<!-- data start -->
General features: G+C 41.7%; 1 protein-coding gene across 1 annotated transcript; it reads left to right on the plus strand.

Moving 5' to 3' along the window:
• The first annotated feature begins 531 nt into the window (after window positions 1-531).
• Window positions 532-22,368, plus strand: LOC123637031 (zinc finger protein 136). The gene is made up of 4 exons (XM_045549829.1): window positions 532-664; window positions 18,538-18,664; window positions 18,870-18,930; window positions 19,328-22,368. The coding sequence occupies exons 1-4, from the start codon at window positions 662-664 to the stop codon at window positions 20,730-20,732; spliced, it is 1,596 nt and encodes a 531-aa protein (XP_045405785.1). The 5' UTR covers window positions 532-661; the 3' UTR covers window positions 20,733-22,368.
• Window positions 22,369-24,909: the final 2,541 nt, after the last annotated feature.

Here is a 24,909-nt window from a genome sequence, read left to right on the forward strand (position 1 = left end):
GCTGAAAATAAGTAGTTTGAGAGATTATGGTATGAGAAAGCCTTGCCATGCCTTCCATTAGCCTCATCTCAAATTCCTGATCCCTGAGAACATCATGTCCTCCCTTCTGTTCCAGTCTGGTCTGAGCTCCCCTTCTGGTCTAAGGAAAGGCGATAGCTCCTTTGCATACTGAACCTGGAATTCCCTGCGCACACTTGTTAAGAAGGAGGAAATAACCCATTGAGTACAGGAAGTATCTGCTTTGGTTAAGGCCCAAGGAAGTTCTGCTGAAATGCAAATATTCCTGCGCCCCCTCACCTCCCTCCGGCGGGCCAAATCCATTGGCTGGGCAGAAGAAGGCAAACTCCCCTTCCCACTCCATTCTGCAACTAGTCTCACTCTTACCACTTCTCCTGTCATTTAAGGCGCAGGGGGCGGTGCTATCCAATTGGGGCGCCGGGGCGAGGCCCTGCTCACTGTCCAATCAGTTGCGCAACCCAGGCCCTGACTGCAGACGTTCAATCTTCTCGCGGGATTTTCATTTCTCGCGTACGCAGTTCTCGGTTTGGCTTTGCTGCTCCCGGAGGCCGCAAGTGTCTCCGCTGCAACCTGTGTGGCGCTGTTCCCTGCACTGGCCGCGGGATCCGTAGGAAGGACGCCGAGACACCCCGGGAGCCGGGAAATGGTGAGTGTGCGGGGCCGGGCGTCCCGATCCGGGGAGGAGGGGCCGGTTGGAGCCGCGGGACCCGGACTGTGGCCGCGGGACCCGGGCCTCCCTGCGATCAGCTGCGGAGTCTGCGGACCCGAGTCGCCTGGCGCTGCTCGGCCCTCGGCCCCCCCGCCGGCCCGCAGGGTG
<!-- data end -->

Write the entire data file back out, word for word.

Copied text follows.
General features: G+C 41.7%; 1 protein-coding gene across 1 annotated transcript; it reads left to right on the plus strand.

Moving 5' to 3' along the window:
• The first annotated feature begins 531 nt into the window (after window positions 1-531).
• Window positions 532-22,368, plus strand: LOC123637031 (zinc finger protein 136). The gene is made up of 4 exons (XM_045549829.1): window positions 532-664; window positions 18,538-18,664; window positions 18,870-18,930; window positions 19,328-22,368. The coding sequence occupies exons 1-4, from the start codon at window positions 662-664 to the stop codon at window positions 20,730-20,732; spliced, it is 1,596 nt and encodes a 531-aa protein (XP_045405785.1). The 5' UTR covers window positions 532-661; the 3' UTR covers window positions 20,733-22,368.
• Window positions 22,369-24,909: the final 2,541 nt, after the last annotated feature.

Here is a 24,909-nt window from a genome sequence, read left to right on the forward strand (position 1 = left end):
GCTGAAAATAAGTAGTTTGAGAGATTATGGTATGAGAAAGCCTTGCCATGCCTTCCATTAGCCTCATCTCAAATTCCTGATCCCTGAGAACATCATGTCCTCCCTTCTGTTCCAGTCTGGTCTGAGCTCCCCTTCTGGTCTAAGGAAAGGCGATAGCTCCTTTGCATACTGAACCTGGAATTCCCTGCGCACACTTGTTAAGAAGGAGGAAATAACCCATTGAGTACAGGAAGTATCTGCTTTGGTTAAGGCCCAAGGAAGTTCTGCTGAAATGCAAATATTCCTGCGCCCCCTCACCTCCCTCCGGCGGGCCAAATCCATTGGCTGGGCAGAAGAAGGCAAACTCCCCTTCCCACTCCATTCTGCAACTAGTCTCACTCTTACCACTTCTCCTGTCATTTAAGGCGCAGGGGGCGGTGCTATCCAATTGGGGCGCCGGGGCGAGGCCCTGCTCACTGTCCAATCAGTTGCGCAACCCAGGCCCTGACTGCAGACGTTCAATCTTCTCGCGGGATTTTCATTTCTCGCGTACGCAGTTCTCGGTTTGGCTTTGCTGCTCCCGGAGGCCGCAAGTGTCTCCGCTGCAACCTGTGTGGCGCTGTTCCCTGCACTGGCCGCGGGATCCGTAGGAAGGACGCCGAGACACCCCGGGAGCCGGGAAATGGTGAGTGTGCGGGGCCGGGCGTCCCGATCCGGGGAGGAGGGGCCGGTTGGAGCCGCGGGACCCGGACTGTGGCCGCGGGACCCGGGCCTCCCTGCGATCAGCTGCGGAGTCTGCGGACCCGAGTCGCCTGGCGCTGCTCGGCCCTCGGCCCCCCCGCCGGCCCGCAGGGTG